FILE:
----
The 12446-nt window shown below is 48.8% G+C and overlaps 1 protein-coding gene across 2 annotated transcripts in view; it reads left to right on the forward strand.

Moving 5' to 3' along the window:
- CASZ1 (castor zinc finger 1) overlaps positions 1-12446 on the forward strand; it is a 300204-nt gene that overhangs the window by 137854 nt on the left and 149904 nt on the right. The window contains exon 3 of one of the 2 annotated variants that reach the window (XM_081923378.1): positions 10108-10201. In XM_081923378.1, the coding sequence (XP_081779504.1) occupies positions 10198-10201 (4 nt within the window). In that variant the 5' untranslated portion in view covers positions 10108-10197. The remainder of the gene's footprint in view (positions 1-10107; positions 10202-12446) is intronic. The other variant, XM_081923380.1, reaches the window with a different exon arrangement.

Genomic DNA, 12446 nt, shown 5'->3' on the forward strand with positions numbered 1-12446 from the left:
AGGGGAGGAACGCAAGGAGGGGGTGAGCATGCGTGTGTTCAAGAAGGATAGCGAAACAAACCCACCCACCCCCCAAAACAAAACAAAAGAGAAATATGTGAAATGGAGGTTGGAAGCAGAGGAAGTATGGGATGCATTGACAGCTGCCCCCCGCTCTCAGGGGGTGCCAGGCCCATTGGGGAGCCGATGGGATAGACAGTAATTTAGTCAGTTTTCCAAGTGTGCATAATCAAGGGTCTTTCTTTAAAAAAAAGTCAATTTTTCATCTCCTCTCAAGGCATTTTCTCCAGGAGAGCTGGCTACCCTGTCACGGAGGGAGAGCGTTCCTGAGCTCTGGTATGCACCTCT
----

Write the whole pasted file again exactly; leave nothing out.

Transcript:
The 12446-nt window shown below is 48.8% G+C and overlaps 1 protein-coding gene across 2 annotated transcripts in view; it reads left to right on the forward strand.

Moving 5' to 3' along the window:
- CASZ1 (castor zinc finger 1) overlaps positions 1-12446 on the forward strand; it is a 300204-nt gene that overhangs the window by 137854 nt on the left and 149904 nt on the right. The window contains exon 3 of one of the 2 annotated variants that reach the window (XM_081923378.1): positions 10108-10201. In XM_081923378.1, the coding sequence (XP_081779504.1) occupies positions 10198-10201 (4 nt within the window). In that variant the 5' untranslated portion in view covers positions 10108-10197. The remainder of the gene's footprint in view (positions 1-10107; positions 10202-12446) is intronic. The other variant, XM_081923380.1, reaches the window with a different exon arrangement.

Genomic DNA, 12446 nt, shown 5'->3' on the forward strand with positions numbered 1-12446 from the left:
AGGGGAGGAACGCAAGGAGGGGGTGAGCATGCGTGTGTTCAAGAAGGATAGCGAAACAAACCCACCCACCCCCCAAAACAAAACAAAAGAGAAATATGTGAAATGGAGGTTGGAAGCAGAGGAAGTATGGGATGCATTGACAGCTGCCCCCCGCTCTCAGGGGGTGCCAGGCCCATTGGGGAGCCGATGGGATAGACAGTAATTTAGTCAGTTTTCCAAGTGTGCATAATCAAGGGTCTTTCTTTAAAAAAAAGTCAATTTTTCATCTCCTCTCAAGGCATTTTCTCCAGGAGAGCTGGCTACCCTGTCACGGAGGGAGAGCGTTCCTGAGCTCTGGTATGCACCTCT